February 13, 2016

Food, work, money and survival

This op-ed of mine ran in the Charleston WV Gazette-Mail Friday. It's about proposed changes to the SNAP or food stamp program:

There’s concern across the political spectrum about how to get more people into the workforce. For good reason. Our participation rate of around 53 percent is lowest in the country and below the U.S. average of around 63 percent. That brings our numbers down when it comes to income and productivity.

There are several proposals to address this. Some have evidence to back them up. Others are likely to be counterproductive.

One that could do more harm than good unless we get it right has to do with the SNAP (Supplemental Nutrition Assistance Program) or food stamp program.

Proposals are circulating in the Legislature and administration to impose 20-hour weekly work requirements for able-bodied adults without dependents aged 18 to 50. Those who don’t would only be eligible for benefits in three months of a three-year period.

The administration has already implemented a pilot in nine counties based on this concept, although it allows for exemptions for recipients who have mental or physical disabilities, etc.

Work requirements sound good. We’d all be better off if more were working, earning money and paying taxes. But a ham-fisted approach could not only hurt low-wage workers but local businesses and charities as well. And it could even kill more jobs.

According to Metro News, there are nearly 90,000 such adults in this group statewide. Many are already working but can’t get 20 hours or more per week. They’re already subject to basic work requirements which include being registered for work, participating in SNAP education and training as required, accepting suitable employment if offered, and not voluntarily reducing work hours below 30 per week (although the degree to which these have been implemented here isn’t clear).

Still others in this group are seeking work but haven’t found it. Jobs are scarce, particularly in areas hard hit by the decline of coal. We have the highest unemployment rate in the country and 39,000 fewer jobs than before the recession.

A 20-hour weekly average work requirement would be great if the Department of Health and Human Resources could guarantee job or volunteer placement, workfare or training and if it gave adequate supportive services when needed such as transportation assistance. And if it had the ability to do case management and exempt people not suited for employment.

Unfortunately, as of now it can’t and doesn’t. Before we move in that direction, we need to make sure the infrastructure is in place.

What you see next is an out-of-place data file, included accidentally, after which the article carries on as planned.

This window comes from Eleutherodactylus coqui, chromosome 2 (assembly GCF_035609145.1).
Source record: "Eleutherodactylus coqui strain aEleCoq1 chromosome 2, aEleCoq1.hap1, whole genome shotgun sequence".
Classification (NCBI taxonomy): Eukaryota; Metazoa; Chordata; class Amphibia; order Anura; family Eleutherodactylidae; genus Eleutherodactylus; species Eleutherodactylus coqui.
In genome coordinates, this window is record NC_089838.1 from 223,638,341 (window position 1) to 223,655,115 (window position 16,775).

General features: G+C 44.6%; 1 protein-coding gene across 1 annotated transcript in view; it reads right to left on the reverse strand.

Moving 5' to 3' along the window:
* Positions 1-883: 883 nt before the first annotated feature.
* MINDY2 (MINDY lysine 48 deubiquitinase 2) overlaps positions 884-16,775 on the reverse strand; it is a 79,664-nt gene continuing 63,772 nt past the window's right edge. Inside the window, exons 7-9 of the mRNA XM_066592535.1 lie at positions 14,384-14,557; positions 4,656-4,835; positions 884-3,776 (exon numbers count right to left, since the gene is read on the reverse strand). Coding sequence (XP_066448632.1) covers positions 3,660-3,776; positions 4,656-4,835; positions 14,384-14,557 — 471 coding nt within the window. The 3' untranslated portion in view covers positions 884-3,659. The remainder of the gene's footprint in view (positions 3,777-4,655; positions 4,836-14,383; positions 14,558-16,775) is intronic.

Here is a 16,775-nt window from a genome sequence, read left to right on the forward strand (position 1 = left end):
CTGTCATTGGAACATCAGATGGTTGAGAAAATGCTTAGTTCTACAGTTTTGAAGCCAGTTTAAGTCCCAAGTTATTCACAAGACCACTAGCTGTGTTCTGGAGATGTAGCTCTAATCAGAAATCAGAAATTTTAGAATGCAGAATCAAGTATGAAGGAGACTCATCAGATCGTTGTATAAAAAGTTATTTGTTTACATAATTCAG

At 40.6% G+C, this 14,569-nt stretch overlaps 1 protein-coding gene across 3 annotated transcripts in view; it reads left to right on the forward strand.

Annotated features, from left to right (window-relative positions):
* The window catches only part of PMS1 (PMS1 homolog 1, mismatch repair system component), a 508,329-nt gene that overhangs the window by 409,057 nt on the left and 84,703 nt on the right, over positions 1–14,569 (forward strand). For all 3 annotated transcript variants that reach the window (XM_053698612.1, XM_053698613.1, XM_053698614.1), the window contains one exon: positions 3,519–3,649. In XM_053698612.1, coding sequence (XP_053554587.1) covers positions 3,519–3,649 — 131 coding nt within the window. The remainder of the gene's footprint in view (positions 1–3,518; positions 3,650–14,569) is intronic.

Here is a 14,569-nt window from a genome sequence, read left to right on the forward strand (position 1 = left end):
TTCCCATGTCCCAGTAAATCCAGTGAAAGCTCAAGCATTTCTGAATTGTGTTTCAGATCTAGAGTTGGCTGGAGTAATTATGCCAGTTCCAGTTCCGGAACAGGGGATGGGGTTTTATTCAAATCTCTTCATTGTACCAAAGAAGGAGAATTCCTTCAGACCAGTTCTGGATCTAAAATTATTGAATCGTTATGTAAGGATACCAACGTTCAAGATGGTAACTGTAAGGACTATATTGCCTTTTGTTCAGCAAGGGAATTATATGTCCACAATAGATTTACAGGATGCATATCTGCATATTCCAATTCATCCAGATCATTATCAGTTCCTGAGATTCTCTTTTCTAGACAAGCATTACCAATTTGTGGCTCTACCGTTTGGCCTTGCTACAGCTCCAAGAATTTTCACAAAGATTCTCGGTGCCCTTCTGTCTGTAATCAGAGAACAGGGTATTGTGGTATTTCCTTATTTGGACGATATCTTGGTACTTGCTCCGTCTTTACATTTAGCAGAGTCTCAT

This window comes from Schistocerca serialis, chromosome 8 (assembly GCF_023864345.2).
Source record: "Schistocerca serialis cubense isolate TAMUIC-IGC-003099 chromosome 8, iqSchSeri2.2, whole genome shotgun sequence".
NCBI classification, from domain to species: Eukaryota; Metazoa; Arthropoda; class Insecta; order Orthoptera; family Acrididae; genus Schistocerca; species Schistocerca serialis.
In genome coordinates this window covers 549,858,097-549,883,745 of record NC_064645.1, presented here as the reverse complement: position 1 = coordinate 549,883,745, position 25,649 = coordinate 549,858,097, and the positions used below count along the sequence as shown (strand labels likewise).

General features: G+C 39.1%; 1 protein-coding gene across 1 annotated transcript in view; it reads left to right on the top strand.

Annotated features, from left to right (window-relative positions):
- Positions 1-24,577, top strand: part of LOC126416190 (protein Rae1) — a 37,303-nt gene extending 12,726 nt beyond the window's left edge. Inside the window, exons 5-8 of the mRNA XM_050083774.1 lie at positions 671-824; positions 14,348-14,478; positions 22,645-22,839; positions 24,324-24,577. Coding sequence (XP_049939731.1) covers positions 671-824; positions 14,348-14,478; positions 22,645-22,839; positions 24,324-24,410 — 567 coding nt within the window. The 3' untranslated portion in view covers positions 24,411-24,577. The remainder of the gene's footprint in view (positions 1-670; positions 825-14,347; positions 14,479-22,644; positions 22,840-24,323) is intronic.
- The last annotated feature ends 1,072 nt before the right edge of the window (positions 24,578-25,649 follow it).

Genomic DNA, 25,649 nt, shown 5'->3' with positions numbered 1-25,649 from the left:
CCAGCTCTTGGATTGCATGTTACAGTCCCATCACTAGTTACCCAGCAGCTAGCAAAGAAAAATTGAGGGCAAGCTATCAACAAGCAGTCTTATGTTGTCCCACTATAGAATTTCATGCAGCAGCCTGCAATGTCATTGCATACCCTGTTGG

Even in these polarized times, conservatives and progressives have found common ground on this. A recent report jointly produced by the Brookings Institution and the conservative American Enterprise Institute argued that “if we require more work as a condition of receiving public benefits, we should support policies expanding work availability to those who need it, especially during economic downturns or in depressed regions of the country.”

“Depressed regions of the country” … that would be us.

If we don’t do this right, tens of thousands of people — despite their best efforts —are likely to be cut off. In Maine, for example, 80 percent lost benefits.

These are people with very low incomes. Over 80 percent are below half of the poverty line. They don’t qualify for TANF or disability benefits. SNAP benefits for such people averaged $143 per month in 2015.

Try living on that.

If cutoffs come, businesses would lose. SNAP benefits don’t gather dust. They’re spent right away in convenience stores, groceries, big-box retailers and farmers markets. This supports jobs for local workers. According to the USDA, every $5 in SNAP benefits generates as much as $9 of economic activity. Further, this boost to West Virginia’s economy doesn’t come out of the state budget; SNAP is a federal program that also supports farms and agri-businesses.

State food pantries, soup kitchens and local charities often operated by our faith communities are already stretched to the limit and won’t be able to take up the slack.

Worse, all this could actually result in fewer jobs due to the millions we’re taking out of the economy.

Let’s do the math: if only half as large a percentage lose benefits as in rural Maine, we’re talking about taking around $62 million per year away from local businesses and economies every year (36,000 people x $143 per month x 12 months). That’s enough to pay for nearly 3,400 full-time, 40-hour per week retail jobs at the state minimum wage of $8.75.

Bottom line: if we get this wrong, it would hurt local businesses, charities and low wage workers trying their best to get by. Nobody wins. We need to take the time to get it right and find solutions that work for everyone.

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